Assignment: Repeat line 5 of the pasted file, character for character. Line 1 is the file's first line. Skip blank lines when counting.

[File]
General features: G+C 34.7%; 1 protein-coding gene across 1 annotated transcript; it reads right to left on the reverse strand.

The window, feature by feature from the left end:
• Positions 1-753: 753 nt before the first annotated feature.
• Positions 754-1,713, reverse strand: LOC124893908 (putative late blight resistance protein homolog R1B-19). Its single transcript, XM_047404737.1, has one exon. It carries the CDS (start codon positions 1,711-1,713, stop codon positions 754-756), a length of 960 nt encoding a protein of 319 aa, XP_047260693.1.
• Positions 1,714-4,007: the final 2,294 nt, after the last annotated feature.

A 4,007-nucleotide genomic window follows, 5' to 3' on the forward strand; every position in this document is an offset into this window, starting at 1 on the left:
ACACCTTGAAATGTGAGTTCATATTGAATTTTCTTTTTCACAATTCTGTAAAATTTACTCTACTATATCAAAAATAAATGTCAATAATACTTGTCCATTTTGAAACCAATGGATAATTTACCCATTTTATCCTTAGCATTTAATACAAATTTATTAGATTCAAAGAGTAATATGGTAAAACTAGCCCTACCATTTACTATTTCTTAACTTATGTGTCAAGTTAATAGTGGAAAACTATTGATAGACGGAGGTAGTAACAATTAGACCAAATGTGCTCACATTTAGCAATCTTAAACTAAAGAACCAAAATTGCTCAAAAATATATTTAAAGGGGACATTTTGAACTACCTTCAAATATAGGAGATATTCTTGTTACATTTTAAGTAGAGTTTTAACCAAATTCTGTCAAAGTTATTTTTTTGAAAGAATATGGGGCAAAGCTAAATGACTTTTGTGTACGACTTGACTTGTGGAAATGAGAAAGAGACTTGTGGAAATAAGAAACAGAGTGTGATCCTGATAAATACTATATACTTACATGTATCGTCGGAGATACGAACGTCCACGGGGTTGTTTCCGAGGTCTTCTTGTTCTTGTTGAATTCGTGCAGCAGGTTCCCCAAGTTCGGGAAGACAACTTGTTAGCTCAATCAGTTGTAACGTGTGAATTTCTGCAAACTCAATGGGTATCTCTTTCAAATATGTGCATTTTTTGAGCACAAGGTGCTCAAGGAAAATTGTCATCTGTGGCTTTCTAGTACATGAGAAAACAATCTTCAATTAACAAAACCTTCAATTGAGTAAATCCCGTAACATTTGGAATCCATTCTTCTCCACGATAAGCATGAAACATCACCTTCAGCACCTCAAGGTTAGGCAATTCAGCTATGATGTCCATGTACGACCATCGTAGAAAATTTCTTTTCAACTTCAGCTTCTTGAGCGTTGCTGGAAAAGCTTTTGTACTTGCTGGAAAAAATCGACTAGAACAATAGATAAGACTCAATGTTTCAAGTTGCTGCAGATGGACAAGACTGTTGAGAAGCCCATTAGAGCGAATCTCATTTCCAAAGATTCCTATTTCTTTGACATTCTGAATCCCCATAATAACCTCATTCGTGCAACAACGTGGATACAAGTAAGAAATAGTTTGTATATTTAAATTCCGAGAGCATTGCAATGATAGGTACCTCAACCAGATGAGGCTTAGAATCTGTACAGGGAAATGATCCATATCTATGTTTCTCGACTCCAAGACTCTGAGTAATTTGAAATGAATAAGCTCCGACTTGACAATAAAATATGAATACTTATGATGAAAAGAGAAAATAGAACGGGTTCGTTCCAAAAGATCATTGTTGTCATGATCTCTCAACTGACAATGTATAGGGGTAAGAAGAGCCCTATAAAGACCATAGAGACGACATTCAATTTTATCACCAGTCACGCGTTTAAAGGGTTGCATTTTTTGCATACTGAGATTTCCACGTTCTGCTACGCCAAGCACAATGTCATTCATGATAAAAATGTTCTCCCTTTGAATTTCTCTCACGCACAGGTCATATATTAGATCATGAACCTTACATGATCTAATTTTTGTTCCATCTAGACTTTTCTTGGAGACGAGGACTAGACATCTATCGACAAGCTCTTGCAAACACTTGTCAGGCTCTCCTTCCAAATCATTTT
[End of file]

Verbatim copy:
• Positions 1,714-4,007: the final 2,294 nt, after the last annotated feature.